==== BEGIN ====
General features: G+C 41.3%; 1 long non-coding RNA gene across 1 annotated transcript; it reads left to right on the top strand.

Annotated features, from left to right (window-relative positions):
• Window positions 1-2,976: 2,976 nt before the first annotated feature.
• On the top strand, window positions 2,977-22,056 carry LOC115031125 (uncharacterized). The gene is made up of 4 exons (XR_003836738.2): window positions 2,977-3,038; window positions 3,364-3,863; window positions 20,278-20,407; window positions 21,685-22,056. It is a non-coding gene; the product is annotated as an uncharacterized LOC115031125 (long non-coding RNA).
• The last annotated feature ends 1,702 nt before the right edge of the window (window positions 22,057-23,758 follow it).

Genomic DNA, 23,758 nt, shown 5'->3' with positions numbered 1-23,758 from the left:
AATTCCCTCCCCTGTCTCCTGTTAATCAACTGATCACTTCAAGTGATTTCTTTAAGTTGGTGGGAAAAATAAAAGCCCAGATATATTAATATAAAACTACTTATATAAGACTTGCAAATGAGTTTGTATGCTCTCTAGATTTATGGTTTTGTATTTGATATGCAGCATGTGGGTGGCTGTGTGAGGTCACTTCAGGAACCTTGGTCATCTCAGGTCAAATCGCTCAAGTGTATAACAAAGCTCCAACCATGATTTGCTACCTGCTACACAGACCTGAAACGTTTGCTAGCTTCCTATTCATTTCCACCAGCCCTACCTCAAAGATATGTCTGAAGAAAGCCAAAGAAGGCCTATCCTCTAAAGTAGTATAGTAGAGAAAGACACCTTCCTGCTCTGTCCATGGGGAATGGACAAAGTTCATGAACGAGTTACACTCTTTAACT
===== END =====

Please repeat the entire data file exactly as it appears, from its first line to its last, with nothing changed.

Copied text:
General features: G+C 41.3%; 1 long non-coding RNA gene across 1 annotated transcript; it reads left to right on the top strand.

Annotated features, from left to right (window-relative positions):
• Window positions 1-2,976: 2,976 nt before the first annotated feature.
• On the top strand, window positions 2,977-22,056 carry LOC115031125 (uncharacterized). The gene is made up of 4 exons (XR_003836738.2): window positions 2,977-3,038; window positions 3,364-3,863; window positions 20,278-20,407; window positions 21,685-22,056. It is a non-coding gene; the product is annotated as an uncharacterized LOC115031125 (long non-coding RNA).
• The last annotated feature ends 1,702 nt before the right edge of the window (window positions 22,057-23,758 follow it).

Genomic DNA, 23,758 nt, shown 5'->3' with positions numbered 1-23,758 from the left:
AATTCCCTCCCCTGTCTCCTGTTAATCAACTGATCACTTCAAGTGATTTCTTTAAGTTGGTGGGAAAAATAAAAGCCCAGATATATTAATATAAAACTACTTATATAAGACTTGCAAATGAGTTTGTATGCTCTCTAGATTTATGGTTTTGTATTTGATATGCAGCATGTGGGTGGCTGTGTGAGGTCACTTCAGGAACCTTGGTCATCTCAGGTCAAATCGCTCAAGTGTATAACAAAGCTCCAACCATGATTTGCTACCTGCTACACAGACCTGAAACGTTTGCTAGCTTCCTATTCATTTCCACCAGCCCTACCTCAAAGATATGTCTGAAGAAAGCCAAAGAAGGCCTATCCTCTAAAGTAGTATAGTAGAGAAAGACACCTTCCTGCTCTGTCCATGGGGAATGGACAAAGTTCATGAACGAGTTACACTCTTTAACT